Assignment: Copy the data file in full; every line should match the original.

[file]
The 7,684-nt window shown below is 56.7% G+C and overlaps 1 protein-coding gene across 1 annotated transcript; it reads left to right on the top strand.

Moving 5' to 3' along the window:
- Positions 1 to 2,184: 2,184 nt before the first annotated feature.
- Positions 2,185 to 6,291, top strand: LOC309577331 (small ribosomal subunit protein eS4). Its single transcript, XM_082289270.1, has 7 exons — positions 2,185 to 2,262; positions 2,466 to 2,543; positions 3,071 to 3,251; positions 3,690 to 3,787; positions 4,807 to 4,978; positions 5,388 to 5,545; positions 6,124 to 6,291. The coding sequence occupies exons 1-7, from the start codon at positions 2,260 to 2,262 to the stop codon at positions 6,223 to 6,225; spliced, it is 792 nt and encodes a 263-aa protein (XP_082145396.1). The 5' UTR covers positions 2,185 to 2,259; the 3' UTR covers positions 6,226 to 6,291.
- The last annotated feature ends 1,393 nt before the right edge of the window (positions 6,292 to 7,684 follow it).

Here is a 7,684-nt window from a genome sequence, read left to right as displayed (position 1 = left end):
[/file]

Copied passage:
The 7,684-nt window shown below is 56.7% G+C and overlaps 1 protein-coding gene across 1 annotated transcript; it reads left to right on the top strand.

Moving 5' to 3' along the window:
- Positions 1 to 2,184: 2,184 nt before the first annotated feature.
- Positions 2,185 to 6,291, top strand: LOC309577331 (small ribosomal subunit protein eS4). Its single transcript, XM_082289270.1, has 7 exons — positions 2,185 to 2,262; positions 2,466 to 2,543; positions 3,071 to 3,251; positions 3,690 to 3,787; positions 4,807 to 4,978; positions 5,388 to 5,545; positions 6,124 to 6,291. The coding sequence occupies exons 1-7, from the start codon at positions 2,260 to 2,262 to the stop codon at positions 6,223 to 6,225; spliced, it is 792 nt and encodes a 263-aa protein (XP_082145396.1). The 5' UTR covers positions 2,185 to 2,259; the 3' UTR covers positions 6,226 to 6,291.
- The last annotated feature ends 1,393 nt before the right edge of the window (positions 6,292 to 7,684 follow it).

Here is a 7,684-nt window from a genome sequence, read left to right as displayed (position 1 = left end):